Anouar Brahem’s ‘Thimar’ sets memories reeling into motion

Updated 17 May 2018
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Anouar Brahem’s ‘Thimar’ sets memories reeling into motion

  • Brahem’s sparse, maqam themes offer a skeleton frame for collective sound-scaping of the most intuitive kind:

ROTTERDAM, Netherlands: I can distinctly remember the first time I heard Anouar Brahem’s playing because the circumstances were so cinematically odd. As a wanderlust-struck student sitting in a café in Tangier, Morocco, a sketchy-looking local struck up a rapport and insisted on taking me to a nearby pirate CD shop, where he demanded the owner put on his favorite album.

The sounds which spiraled from the speakers were magical — a spellbinding swirl of oud, woodwind and percussion unlike anything I’d ever heard before. I bought the album on the spot. It was called “Madar” and was co-credited to Tunisian oud virtuoso Anouar Brahem. 

May 18th marks the 20th birthday of “Thimar,” arguably the most enduring recording of Brahem’s glittering, three-decade international career. Brazenly paired alongside two distinguished English jazzmen — bassist Dave Holland and saxophonist/clarinetist John Surman — the “transcultural” conceit exemplifies Brahem’s restless mission to transplant Arabic classical music traditions into an international, improvisational context.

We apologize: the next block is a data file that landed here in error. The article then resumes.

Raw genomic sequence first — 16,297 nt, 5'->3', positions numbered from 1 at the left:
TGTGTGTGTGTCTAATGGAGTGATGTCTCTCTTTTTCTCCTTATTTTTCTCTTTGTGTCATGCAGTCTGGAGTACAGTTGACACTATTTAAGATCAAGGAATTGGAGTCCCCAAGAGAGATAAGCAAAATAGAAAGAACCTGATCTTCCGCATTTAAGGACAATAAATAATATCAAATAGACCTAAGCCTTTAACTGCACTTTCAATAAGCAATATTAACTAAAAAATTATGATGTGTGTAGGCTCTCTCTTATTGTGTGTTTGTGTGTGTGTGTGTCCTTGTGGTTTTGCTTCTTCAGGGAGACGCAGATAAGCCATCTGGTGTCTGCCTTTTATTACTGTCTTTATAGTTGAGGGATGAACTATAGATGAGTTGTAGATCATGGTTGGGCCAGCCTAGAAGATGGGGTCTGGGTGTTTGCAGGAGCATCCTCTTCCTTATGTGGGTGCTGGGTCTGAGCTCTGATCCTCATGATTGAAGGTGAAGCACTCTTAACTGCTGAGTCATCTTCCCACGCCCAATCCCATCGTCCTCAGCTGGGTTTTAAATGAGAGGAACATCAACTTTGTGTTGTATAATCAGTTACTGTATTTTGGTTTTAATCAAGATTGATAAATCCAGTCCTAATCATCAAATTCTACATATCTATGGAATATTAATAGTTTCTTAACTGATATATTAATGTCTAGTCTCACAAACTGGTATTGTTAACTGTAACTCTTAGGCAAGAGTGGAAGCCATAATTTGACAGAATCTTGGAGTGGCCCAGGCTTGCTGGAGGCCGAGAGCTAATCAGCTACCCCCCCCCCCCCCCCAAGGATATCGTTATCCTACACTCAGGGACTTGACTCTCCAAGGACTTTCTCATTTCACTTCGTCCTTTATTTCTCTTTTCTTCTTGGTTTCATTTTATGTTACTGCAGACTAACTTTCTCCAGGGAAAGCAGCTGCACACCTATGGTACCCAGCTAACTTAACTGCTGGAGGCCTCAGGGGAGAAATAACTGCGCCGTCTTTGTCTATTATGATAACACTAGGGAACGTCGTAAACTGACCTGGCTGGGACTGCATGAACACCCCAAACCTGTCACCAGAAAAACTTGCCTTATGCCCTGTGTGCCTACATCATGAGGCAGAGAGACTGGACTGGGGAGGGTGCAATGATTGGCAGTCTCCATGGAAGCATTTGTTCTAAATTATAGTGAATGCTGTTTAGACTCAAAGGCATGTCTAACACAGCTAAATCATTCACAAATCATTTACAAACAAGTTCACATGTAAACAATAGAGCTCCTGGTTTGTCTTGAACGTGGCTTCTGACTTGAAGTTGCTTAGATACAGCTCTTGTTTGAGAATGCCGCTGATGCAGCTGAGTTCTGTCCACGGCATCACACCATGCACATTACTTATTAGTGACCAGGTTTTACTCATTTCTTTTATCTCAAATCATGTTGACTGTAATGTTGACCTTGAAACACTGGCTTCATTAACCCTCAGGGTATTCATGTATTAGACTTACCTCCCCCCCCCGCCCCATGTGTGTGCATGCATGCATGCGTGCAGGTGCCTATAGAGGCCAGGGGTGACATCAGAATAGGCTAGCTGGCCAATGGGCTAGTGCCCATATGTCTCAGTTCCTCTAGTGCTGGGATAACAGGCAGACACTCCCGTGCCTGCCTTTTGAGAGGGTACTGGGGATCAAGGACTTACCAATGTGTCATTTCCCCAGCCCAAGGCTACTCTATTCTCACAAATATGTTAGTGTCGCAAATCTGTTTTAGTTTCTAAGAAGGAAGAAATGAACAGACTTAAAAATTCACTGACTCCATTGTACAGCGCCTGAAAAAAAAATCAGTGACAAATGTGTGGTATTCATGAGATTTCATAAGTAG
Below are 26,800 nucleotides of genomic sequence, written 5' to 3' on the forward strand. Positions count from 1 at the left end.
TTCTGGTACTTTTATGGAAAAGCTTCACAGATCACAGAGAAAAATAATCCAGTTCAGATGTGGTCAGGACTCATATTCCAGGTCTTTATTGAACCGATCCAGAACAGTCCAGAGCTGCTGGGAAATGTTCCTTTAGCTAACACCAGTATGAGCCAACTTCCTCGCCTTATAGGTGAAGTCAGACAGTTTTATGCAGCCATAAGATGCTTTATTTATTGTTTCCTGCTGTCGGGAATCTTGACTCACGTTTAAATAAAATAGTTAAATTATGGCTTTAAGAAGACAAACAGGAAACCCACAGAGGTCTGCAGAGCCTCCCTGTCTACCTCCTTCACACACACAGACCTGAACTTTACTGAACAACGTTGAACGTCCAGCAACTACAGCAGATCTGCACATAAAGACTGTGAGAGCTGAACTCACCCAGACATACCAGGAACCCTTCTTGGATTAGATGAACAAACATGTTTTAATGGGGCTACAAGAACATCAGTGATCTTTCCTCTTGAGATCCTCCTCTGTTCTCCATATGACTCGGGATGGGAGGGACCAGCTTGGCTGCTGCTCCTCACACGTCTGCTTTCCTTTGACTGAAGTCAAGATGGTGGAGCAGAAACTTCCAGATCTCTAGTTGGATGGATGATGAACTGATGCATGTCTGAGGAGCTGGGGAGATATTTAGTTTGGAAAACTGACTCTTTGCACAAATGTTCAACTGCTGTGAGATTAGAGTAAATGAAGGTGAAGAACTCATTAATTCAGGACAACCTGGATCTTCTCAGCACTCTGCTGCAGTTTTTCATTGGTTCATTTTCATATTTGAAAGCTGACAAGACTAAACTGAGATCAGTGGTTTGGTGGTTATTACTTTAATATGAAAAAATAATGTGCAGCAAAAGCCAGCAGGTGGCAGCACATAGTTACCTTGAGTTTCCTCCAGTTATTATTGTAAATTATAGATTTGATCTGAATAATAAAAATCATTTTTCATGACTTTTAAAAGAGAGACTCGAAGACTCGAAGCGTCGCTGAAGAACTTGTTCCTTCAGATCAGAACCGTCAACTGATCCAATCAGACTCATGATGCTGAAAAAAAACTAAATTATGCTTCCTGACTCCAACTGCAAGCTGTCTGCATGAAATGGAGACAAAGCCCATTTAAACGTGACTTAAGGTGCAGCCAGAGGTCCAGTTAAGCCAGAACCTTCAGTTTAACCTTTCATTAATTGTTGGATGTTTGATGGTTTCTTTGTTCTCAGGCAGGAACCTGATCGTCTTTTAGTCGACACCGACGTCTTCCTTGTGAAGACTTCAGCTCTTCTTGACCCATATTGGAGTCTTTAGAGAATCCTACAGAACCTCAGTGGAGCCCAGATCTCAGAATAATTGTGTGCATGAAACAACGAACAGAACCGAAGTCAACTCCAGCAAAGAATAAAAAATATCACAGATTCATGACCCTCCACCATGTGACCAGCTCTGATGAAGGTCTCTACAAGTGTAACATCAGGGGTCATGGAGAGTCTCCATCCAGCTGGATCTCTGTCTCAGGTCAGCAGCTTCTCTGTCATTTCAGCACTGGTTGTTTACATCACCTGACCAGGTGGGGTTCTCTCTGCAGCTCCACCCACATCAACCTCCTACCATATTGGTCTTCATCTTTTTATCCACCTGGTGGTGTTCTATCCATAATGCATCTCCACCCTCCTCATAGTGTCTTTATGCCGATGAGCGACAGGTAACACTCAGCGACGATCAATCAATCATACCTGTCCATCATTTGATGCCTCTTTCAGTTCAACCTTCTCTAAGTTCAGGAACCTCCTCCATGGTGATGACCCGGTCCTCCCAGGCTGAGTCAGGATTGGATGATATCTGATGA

Brahem’s sparse, maqam themes offer a skeleton frame for collective sound-scaping of the most intuitive kind: Holland’s low growls and Surman’s plaintive cries a sympathetic sonic foil to the oud’s meditative meandering.

Tellingly, Brahem’s is the last voice to be heard, the oud only appearing half-way through the eight-minute opener “Badhra.”

There’s something special about the sparseness of “Thimar,” democratically colored by three largely monophonic instruments, like three wise men in a conversation. 

This is music to think to, not think about — sounds which fire up the synapses and set memories reeling into motion.   

 


US bishop at royal wedding thought invitation was a prank

Updated 22 May 2018
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US bishop at royal wedding thought invitation was a prank

LONDON: The American bishop whose sermon caused a stir at the wedding of Prince Harry to Meghan Markle thought the invitation was a prank.
Rev. Michael Curry told ITV that he thought “somebody was doing an April Fools’ joke on me.”
Curry’s sermon, entitled “The Power of Love,” was one of the most discussed moments during Saturday’s wedding.
But Curry says Tuesday he “had no idea” his speech had caused such a stir and that he sat down and thought — “I hope that was OK.”
The Duke and Duchess of Sussex, as the couple are now known, will attend their first royal engagement as a married couple Tuesday at a Buckingham Palace party marking Prince Charles’ 70th birthday.